Boarding and Day

Moreton Hall is predicated as a boarding school although the school welcomes approximately 100 day pupils, many of whom board regularly. Boarding can start in Moreton First in year three for boys and girls. We have a dedicated Moreton First boarding house, read more here. At the age of 11 boys move on to other senior schools. At the age of 11 for girls only, about 60% of pupils are full boarders and this rises to 80% at 13 years of age and over 90% in Moreton Sixth.

As pupils mature and develop, so they move up through the various Houses of the school. Day pupils have a study space in house so they feel as much a part of house life as the boarders; many of them choose to stay one or more nights per week.

Boarding has come a long way in British schools in the past generation. Far from parents and children being separated for weeks on end, today’s more flexible approach to boarding life aims to offer the best of both worlds to meet the needs of different families. Teenagers develop in a safe and caring environment with supportive friendship groups, house parents and tutors. Although the boarding houses are horizontal rather than vertical, relationships between the younger and older pupils, including siblings, are preserved through the four Divisions; competitions and meetings throughout the year ensure that the across the year groups links are nurtured throughout each pupil’s school life.

Within the boarding houses, a clear set of rules and guidelines relating to study and behaviour sets the parameters for house life. It is often easier for an adolescent to accept and benefit from such guidelines in a school environment than at home!

A wide range of activities, in the evenings and at weekends, enrich, stimulate and develop a range of skills and leadership qualities; pupils are encouraged to run or help run activities.

We aim to make house life as homely as possible, encouraging pupils to personalise their rooms and bring their favourite things from home with them.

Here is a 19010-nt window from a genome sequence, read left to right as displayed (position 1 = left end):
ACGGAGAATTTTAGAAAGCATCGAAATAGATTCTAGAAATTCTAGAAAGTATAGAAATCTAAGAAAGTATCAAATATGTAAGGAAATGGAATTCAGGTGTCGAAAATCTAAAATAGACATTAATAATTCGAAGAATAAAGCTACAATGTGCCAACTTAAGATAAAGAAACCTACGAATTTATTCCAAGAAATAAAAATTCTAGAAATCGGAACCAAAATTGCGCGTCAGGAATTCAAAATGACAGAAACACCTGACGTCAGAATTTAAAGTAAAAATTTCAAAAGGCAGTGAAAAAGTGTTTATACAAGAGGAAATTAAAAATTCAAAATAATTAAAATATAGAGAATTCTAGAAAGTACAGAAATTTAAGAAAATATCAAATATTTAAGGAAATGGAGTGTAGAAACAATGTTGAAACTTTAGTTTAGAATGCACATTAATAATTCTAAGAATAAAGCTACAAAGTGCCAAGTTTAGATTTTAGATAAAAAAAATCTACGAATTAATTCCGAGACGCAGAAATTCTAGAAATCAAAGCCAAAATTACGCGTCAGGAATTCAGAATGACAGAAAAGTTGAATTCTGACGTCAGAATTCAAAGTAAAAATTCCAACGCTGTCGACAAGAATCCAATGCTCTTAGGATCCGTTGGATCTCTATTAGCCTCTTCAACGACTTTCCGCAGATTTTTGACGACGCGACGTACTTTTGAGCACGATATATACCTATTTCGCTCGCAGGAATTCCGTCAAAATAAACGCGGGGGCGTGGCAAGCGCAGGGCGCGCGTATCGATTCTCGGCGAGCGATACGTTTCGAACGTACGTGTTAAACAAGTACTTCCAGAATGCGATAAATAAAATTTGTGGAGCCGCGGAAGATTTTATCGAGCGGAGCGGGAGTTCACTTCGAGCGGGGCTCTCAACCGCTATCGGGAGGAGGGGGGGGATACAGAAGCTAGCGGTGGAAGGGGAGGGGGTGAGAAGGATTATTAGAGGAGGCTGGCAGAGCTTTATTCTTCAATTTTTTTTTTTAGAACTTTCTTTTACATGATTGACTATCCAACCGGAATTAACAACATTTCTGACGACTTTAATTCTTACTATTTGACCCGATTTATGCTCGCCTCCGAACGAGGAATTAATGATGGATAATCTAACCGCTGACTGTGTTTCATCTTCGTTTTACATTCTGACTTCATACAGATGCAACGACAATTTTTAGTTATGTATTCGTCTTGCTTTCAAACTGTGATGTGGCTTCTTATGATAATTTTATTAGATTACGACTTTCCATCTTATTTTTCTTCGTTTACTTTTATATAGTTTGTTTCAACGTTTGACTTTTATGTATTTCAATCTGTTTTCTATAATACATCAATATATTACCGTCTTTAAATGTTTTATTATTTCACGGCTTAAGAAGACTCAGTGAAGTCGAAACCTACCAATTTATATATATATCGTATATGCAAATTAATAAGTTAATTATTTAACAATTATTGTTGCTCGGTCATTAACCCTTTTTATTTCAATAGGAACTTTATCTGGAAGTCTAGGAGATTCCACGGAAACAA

Boarders are able to go home at weekends after Saturday classes, although they find that the range of activities, trips and social events going on at weekends proves to be a strong incentive to remain in school. A number of well-publicised Target Weekends every term ensure that every pupil is able to make the most of everything that Moreton has to offer.

Parents join in school life by visiting their children, attending sporting fixtures, concerts, lectures and exhibitions.

All pupils have access to email and to a house landline. The use of mobile phones and or laptops, or Skype is encouraged – at the right time and for the right purposes - so that families can keep in contact.

Pupils’ and parents’ opinions on boarding facilities and pastoral care are sought through electronic, biennial questionnaires.

As well as house parents and tutors, pupils, who have any particular problems or concerns, can seek the help and advice of any member of staff or Sixth form mentor. Alternatively, the school retains the services of a listening adult, whose contact details are published in boarding houses and within the Complaints Procedure for pupils. The Health Centre also retains the services of two trained counsellors, who visit the school as and when required.

Provision is made for pupils with special educational needs or disabilities, particular religious, dietary, language or cultural needs. The Housemistress is the key point of contact and will communicate with parents and child (and staff as required) and make the necessary arrangements.